Visit the campaign at, or keep up to date on developments via Garcia’s Facebook page.

Intermountain’s Festival of Trees

Intermountain’s Festival of Trees transforms the Helena Civic Center into a winter wonderland for a good cause. Taking place Dec. 4 to 6, community members decorate trees with creative themes for a live auction during an invitation-only, black tie event on Friday, Dec. 4. Revenue generated from the auction supports Intermountain, a nonprofit agency offering inpatient and outpatient therapeutic care for Montana children. The festival has raised more than $2 million over the last 26 years for the organization, which serves 1,300 individuals annually. About 30 large trees, vacation packages and a few specialty items will be up for auction, along with more than 100 tabletop trees and wreaths. In 2014, a full-size Mercedes-Benz Roadster replica, complete with backseat Christmas tree, garnered $62,000 for the organization.

This year’s theme is “Christmas in the High Country,” and the Civic Center will be open to the public that Saturday and Sunday, with performances by dance groups and musicians, as well as an appearance by Santa Claus for photo-ops. Admission is $5 or an unwrapped new toy.

Information: (406) 457-4760,

Local Hero: Dwayne Wilcox

Artist Dwayne “Chuck” Wilcox uses a traditional art form to portray contemporary images of Native American life. The Plains nations had a longstanding tradition of preserving oral histories pictorially in the absence of written language.

“Pictographs, our traditional visual language, were once put on familiar things such as hides. That changed with the disappearance of the bison and the loss of freedom to hunt when the reservations bound the Native people. The first paper on the Great Plains was found in used ledger books from white merchants,” Wilcox says, explaining that ledger paper became the next medium for documenting biographies and Native history during the first decades of the 1800s.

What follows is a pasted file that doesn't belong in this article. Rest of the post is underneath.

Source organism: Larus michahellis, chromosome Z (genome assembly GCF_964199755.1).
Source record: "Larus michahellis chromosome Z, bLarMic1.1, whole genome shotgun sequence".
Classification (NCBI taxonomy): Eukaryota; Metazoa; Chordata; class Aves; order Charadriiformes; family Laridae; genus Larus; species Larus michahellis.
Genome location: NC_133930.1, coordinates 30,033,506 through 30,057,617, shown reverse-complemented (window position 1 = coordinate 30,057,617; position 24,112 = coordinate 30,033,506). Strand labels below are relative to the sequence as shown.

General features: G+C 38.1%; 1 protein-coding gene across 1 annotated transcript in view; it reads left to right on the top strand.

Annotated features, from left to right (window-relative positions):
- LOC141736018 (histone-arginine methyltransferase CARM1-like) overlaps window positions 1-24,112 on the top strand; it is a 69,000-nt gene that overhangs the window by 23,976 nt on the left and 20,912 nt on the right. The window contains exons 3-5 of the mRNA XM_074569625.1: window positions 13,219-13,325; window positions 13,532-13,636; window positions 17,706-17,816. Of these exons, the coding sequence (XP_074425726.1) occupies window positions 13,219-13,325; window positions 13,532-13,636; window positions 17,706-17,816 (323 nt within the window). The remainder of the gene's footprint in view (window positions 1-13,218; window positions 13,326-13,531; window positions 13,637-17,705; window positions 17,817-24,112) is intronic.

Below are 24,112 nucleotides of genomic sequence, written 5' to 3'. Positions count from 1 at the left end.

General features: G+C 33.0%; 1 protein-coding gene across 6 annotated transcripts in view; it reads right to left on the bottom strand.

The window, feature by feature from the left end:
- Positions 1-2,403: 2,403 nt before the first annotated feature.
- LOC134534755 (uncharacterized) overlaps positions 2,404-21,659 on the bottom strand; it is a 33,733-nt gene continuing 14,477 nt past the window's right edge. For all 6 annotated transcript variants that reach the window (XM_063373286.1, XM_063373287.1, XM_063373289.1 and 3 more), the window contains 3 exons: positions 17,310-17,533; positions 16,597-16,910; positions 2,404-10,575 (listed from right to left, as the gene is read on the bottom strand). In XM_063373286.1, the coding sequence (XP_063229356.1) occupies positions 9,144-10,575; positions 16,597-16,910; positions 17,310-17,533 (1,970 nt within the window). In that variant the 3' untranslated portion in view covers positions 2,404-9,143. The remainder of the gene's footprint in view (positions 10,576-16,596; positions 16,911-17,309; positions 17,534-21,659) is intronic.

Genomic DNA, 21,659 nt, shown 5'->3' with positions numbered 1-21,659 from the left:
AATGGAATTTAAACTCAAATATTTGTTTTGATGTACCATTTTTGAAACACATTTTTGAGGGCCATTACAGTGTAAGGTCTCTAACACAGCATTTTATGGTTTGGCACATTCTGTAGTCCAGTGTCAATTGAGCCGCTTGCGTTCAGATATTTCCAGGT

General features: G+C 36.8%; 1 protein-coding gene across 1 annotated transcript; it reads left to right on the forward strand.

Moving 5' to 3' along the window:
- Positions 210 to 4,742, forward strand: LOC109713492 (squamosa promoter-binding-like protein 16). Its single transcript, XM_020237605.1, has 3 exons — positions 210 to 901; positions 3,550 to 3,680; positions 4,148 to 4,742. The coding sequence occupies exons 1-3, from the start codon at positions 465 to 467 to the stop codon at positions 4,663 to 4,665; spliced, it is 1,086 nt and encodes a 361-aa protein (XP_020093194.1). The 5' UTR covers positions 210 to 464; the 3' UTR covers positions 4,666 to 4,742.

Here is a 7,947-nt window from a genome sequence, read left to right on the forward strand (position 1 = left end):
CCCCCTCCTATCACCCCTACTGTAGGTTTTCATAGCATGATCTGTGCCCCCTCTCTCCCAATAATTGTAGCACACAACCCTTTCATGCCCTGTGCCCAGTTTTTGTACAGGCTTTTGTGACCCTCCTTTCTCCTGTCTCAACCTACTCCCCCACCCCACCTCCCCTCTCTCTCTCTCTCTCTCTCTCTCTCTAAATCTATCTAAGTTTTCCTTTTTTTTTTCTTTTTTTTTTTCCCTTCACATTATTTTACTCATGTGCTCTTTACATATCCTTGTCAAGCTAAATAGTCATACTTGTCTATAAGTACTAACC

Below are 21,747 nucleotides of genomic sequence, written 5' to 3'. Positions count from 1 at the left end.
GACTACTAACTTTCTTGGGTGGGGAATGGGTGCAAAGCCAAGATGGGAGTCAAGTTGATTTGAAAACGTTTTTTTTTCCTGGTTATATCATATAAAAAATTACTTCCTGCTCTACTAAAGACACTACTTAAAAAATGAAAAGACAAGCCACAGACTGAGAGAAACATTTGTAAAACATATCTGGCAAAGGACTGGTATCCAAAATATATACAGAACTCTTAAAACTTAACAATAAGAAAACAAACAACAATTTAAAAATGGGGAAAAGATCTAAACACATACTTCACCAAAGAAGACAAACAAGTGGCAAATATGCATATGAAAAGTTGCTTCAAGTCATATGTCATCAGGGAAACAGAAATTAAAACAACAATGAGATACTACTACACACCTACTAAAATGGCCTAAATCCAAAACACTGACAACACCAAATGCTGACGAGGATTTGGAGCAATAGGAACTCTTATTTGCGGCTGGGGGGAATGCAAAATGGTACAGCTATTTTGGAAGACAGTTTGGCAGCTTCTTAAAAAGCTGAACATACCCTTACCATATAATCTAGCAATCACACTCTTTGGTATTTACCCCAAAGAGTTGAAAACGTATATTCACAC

Initially drawn to ledger art for its journalistic propensity, Wilcox seeks to update Native American art by representing modern narratives of Native life. His work often uses humor to call attention to social issues and cultural biases. Inspired by interactions between people, Wilcox tries to consider issues from “both sides of the fence.”

“How do you not insult somebody when talking about Lewis and Clark? On one side of the fence, there are several national parks, mountain ranges, counties and towns named after them. [General Armstrong] Custer too. … They are American heroes, but on the other side, they are murdering bastards. So I try to put that into a sense that people understand,” Wilcox says, explaining that he hopes viewers take away “a reflection of their own life” and the ability to “smile about their inefficiencies.”

Wilcox is an enrolled member of the Oglala Lakota and was born in Kadoka, South Dakota, in 1957. His work resides in the permanent collections of the National Cowboy & Western Heritage Museum in Oklahoma City, the Smithsonian Institution in Washington, D.C., and the Charles M. Russell Museum in Great Falls, among many others. A solo exhibit of his work will be on display at the Holter Museum in Helena, Montana, through Dec. 31. Additional work will be on display during Unbound: Narrative Art of the Plains, March 12 through Dec. 4, 2016, at the Smithsonian’s National Museum of the American Indian in New York.

Field Seminars at the Lamar Buffalo Ranch

Since its inception in 1976, the Yellowstone Institute has offered diverse and in-depth educational programs focused on the Yellowstone area. Courses vary in length from two days to three weeks, with field excursions and classroom presentations on topics ranging from art to science, with Yellowstone acting as both creative backdrop and laboratory. Based at the Lamar Buffalo Ranch campus, participants stay in log cabins in the park’s scenic north range. These are just a few short examples of the many
programs offered.


A Cold Look at Climate Change
Discover how the climate is changing in Yellowstone. Examine temperature and precipitation records with climate experts and take field trips to in-park weather stations and sites where changes are visible. Learn why some parts of Earth become warmer but others turn colder, and understand how this impacts Yellowstone — and you. Information: Dec. 16 – 17, $242. Limited to 13 participants.